Location: !Sub 'https://git-codecommit.${AWS::Region}.amazonaws.com/v1/repos/${CodeCommitRepositoryName}'
Type: CODECOMMIT
TimeoutInMinutes: 45

The buildspec.yml file is used to define the build job. The aws/codebuild/standard:5.0 does not ship with the buildx plugin. That’s why we need to add the plugin during the install phase.

version: '0.2'
phases:
install:
commands:
- 'echo "${DOCKER_PASSWORD}" | docker login -u "${DOCKER_USERNAME}" --password-stdin'
- wget https://github.com/docker/buildx/releases/download/v0.8.2/buildx-v0.8.2.linux-amd64
- mkdir -p ~/.docker/cli-plugins
- mv buildx-v0.8.2.linux-amd64 ~/.docker/cli-plugins/docker-buildx
- chmod a+rx ~/.docker/cli-plugins/docker-buildx
- docker run --privileged --rm tonistiigi/binfmt --install arm64,amd64
pre_build:
commands:
- 'aws ecr get-login-password | docker login --username AWS --password-stdin ${ACCOUNT_ID}.dkr.ecr.${REGION}.amazonaws.com'
- 'echo "${DOCKER_PASSWORD}" | docker login --username "${DOCKER_USERNAME}" --password-stdin'
build:
commands:
- 'bash build.sh'

Last but not least, the build.sh script uses the same commands that we used to build a multi-architecture container image locally.

#!/bin/bash

set -e

NAME_TAG="${ACCOUNT_ID}.dkr.ecr.${REGION}.amazonaws.com/\
${REPO_NAME}:${CODEBUILD_RESOLVED_SOURCE_VERSION}"
docker buildx create --use
docker buildx build --platform linux/amd64,linux/arm64 \
--push -t "${NAME_TAG}" -f docker/Dockerfile .

As you can now build multi-architecture images locally and with CodeBuild, one step is missing: deploying the image to ECS and Fargate.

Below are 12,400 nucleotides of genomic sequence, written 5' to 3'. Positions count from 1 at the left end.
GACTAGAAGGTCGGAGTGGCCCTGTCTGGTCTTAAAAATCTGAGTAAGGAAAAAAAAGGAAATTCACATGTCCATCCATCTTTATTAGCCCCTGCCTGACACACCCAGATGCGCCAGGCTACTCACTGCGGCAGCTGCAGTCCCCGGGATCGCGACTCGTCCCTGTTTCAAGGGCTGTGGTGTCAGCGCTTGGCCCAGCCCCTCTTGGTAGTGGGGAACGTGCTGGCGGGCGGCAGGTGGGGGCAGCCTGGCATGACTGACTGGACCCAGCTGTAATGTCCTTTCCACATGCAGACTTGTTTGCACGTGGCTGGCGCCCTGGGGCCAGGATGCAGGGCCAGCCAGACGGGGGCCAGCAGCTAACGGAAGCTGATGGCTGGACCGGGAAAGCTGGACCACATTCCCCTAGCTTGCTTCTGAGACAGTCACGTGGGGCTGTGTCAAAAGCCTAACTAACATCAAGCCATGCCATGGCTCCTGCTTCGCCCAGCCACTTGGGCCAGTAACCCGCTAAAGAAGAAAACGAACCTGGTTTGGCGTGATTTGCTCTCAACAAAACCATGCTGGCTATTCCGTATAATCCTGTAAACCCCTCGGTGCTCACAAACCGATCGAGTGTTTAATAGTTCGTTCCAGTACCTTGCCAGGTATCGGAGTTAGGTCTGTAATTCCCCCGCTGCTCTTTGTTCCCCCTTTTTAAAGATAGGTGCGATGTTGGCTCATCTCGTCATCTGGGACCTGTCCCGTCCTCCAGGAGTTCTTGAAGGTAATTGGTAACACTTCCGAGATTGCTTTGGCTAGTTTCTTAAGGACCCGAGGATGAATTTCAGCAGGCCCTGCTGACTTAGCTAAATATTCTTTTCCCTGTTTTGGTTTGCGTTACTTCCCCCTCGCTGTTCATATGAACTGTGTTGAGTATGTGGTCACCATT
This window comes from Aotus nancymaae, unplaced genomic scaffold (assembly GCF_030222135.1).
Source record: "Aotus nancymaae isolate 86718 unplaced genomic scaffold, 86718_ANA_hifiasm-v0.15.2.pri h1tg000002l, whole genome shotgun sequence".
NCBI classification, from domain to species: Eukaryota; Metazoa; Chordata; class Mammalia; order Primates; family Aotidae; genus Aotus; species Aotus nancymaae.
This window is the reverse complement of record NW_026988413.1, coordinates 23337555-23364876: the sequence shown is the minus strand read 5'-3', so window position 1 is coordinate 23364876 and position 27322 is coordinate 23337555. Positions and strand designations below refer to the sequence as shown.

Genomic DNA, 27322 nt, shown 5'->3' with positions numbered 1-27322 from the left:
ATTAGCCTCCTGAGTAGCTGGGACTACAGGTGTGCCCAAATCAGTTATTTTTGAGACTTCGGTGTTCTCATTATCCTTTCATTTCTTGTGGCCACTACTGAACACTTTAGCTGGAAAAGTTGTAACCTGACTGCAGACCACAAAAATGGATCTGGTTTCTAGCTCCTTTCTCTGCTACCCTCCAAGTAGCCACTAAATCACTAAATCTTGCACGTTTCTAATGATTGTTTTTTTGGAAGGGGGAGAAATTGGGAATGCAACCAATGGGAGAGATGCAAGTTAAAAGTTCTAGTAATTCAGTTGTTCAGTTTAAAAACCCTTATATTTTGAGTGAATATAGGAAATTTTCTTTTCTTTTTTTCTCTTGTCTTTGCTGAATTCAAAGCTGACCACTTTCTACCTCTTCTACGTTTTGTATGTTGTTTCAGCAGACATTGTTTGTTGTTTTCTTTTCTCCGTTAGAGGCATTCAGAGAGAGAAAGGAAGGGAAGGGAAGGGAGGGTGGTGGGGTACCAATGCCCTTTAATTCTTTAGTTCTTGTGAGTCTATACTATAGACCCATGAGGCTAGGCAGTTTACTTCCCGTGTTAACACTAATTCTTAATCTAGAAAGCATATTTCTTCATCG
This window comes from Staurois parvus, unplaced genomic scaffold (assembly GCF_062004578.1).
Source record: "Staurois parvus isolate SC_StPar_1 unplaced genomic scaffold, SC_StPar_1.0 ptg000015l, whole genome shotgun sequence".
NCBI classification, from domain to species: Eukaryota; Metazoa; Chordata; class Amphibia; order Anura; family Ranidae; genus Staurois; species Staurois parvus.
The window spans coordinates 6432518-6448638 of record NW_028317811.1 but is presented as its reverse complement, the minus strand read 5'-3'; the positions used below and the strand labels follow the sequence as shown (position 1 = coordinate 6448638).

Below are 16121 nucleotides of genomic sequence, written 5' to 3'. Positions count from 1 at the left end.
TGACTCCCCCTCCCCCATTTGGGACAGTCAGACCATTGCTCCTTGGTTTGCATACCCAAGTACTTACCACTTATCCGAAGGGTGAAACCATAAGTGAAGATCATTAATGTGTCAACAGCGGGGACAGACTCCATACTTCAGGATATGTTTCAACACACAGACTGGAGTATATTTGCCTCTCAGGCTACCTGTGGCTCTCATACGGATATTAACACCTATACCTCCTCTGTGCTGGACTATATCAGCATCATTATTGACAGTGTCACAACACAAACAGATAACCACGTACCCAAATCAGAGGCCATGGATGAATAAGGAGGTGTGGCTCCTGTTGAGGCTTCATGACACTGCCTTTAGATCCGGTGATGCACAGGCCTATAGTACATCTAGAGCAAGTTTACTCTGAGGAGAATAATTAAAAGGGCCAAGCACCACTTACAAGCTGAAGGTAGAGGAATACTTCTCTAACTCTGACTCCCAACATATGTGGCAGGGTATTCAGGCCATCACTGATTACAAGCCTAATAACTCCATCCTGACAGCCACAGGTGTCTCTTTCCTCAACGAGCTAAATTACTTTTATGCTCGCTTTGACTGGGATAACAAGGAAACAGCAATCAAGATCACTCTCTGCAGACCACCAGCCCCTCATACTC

How to run X86_64 and ARM64 container images on ECS and Fargate

The following snippet shows a CloudFormation template using cfn-modules to deploy an ECS service.

AppService:
Type: 'AWS::CloudFormation::Stack'
Properties:
Parameters:
VpcModule: !GetAtt 'Vpc.Outputs.StackName'
ClusterModule: !GetAtt 'Cluster.Outputs.StackName'
TargetModule: !GetAtt 'AppTarget.Outputs.StackName'
AlertingModule: !GetAtt 'Alerting.Outputs.StackName'
ClientSgModule1: !GetAtt 'AuroraServerlessClientSg.Outputs.StackName'
AppImage: !Ref AppImage
AppPort: '8080'
# ...
Cpu: '0.25'
Memory: '0.5'
DesiredCount: '2'
MaxCapacity: '4'
MinCapacity: '2'
LogsRetentionInDays: '14'
CpuArchitecture: 'ARM64' # or X86_64
TemplateURL: './node_modules/@cfn-modules/fargate-service/module.yml'

Unfortunately, the AWS Management Console does not show whether a container runs on X86_64 or ARM64. Use the following AWS CLI command to fetch more detailed information about a task, including the processor architecture.

aws ecs describe-tasks --tasks 122e8587c57c43f38ae1c5618c656624 \
--cluster nodejs-express-Cluster-1PM1YCI3HOWAH-Cluster-ZIVSeEmXEi1M

That’s it. Enjoy the power and efficiency of the ARM processor architecture!

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Andreas Wittig

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We launched the cloudonaut blog in 2015. Since then, we have published 350 articles, 45 podcast episodes, and 38 videos. It's all free and means a lot of work in our spare time. We enjoy sharing our AWS knowledge with you.